The OP's confusion may be related to this point.
 
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  • #22
Reality Researcher said:
Why would the key in Andromeda stay sync with the key on Earth when the man in Andromeda looks at it, but go out of sync when a third party looks at it?
The third party doesn't have a particle that is entangled with the one on Earth. Only the receiver on Andromeda does. So the third party cannot "look at the key" the way the receiver on Andromeda can. The third party can only "look at the key" by doing something that breaks the entanglement. That is the difference.
 
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  • #23
PeterDonis said:
The third party can only "look at the key" by doing something that breaks the entanglement. That is the difference.
Why this "dubious" answer, after Nugatory and PeroK already clarified what is really going on? (It is a property of the concrete protocol, and the protocol is far from trivial.)
 
  • #24
gentzen said:
Why this "dubious" answer
It's not "dubious" (note that you quoted one particular sentence out of context), it's correct, and stated more briefly than previous posts in case that helps the OP to grasp what is going on.
 
  • #25
Nugatory said:
First, some background.
For definiteness, let’s say say that our entangled particles are electrons and we’re measuring the direction of their spin axis (this is wildly impractical - a real design would use photons and polarizations - but it’s easier to describe and the principle is the same).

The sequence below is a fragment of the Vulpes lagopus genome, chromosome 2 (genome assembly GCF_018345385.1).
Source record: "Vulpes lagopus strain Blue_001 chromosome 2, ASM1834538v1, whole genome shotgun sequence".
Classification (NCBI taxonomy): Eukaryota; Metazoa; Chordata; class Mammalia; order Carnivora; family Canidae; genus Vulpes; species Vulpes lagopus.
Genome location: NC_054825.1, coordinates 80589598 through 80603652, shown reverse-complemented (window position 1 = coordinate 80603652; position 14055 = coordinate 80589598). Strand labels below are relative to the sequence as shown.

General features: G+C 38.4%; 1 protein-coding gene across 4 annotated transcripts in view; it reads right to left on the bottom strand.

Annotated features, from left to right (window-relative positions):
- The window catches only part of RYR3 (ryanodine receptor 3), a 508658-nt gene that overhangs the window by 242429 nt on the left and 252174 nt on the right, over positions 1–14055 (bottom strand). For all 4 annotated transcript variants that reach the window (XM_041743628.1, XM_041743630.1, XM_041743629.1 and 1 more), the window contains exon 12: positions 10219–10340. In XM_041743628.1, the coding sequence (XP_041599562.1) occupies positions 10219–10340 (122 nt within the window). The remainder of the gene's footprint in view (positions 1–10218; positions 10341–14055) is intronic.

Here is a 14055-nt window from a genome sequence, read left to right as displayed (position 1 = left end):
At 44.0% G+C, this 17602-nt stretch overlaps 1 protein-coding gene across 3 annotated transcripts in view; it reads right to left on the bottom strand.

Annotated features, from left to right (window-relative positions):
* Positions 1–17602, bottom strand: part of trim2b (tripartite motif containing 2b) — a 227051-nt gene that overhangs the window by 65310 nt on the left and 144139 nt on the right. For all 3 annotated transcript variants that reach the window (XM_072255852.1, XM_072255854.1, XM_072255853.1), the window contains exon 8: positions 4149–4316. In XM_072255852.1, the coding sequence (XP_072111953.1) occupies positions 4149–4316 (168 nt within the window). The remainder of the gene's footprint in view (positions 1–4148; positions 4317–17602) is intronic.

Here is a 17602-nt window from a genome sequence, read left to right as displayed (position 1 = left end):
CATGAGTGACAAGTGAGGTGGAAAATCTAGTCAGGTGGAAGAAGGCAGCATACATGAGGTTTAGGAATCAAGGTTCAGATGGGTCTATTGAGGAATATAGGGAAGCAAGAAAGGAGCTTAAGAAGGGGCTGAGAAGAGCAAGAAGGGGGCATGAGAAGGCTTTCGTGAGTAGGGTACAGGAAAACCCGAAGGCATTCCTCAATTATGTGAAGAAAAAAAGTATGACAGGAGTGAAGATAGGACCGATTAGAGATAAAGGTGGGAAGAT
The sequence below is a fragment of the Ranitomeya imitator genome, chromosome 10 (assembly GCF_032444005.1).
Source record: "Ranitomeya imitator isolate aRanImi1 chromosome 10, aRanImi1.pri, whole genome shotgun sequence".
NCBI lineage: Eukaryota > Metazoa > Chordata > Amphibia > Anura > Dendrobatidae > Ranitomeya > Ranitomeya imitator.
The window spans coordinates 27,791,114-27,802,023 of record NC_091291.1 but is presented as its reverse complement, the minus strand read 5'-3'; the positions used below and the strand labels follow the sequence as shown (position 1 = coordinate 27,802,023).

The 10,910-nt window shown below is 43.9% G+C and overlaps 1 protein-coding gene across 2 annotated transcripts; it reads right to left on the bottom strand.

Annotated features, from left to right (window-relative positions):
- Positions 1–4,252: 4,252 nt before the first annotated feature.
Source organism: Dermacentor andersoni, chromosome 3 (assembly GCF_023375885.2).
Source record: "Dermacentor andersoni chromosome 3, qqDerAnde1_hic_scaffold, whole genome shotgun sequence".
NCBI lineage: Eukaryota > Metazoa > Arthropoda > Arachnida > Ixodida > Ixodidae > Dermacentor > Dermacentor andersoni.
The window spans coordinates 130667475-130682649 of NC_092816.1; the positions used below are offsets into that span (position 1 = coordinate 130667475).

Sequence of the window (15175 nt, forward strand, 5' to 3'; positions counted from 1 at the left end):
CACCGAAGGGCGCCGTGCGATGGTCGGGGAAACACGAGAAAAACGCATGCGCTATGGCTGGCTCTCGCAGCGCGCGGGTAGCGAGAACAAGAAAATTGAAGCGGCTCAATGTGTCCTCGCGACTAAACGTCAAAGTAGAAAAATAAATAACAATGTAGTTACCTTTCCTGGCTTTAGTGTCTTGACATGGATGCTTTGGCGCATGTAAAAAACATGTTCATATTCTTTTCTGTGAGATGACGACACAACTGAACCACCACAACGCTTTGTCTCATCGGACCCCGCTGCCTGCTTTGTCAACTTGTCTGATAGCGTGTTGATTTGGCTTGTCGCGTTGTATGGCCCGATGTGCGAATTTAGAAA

An entangled pair is a single quantum system with a wave function that is a superposition. Any measurement causes the superposition to collapse and breaks the entanglement so that afterwards the particles can evolve independently. Say someone measures one of the particles on the vertical axis: That measurement will cause the state of the entangled pair to collapse (with equal probability) to either "Earth particle up, Andromeda particle up" or "Earth particle down, Andromeda particle down". However, if instead they measure on the horizontal axis, the collapse will be to either ""Earth particle left, Andromeda particle left" or "Earth particle right, Andromeda particle right".
A horizontal measurement on a particle that has collapsed to either vertical state will yield "left" or "right" randomly, while a horizontal measurement on a particle that has collapsed to the horizontal "left" or "right" states will yield that as the result with 100% certainty. Likewise, vertical measurements on a particle that has collapsed to one of the horizontal states will yield "up" or "down" randomly, while a horizontal measurement will give the expected "left" or "right" result with 100% certainty.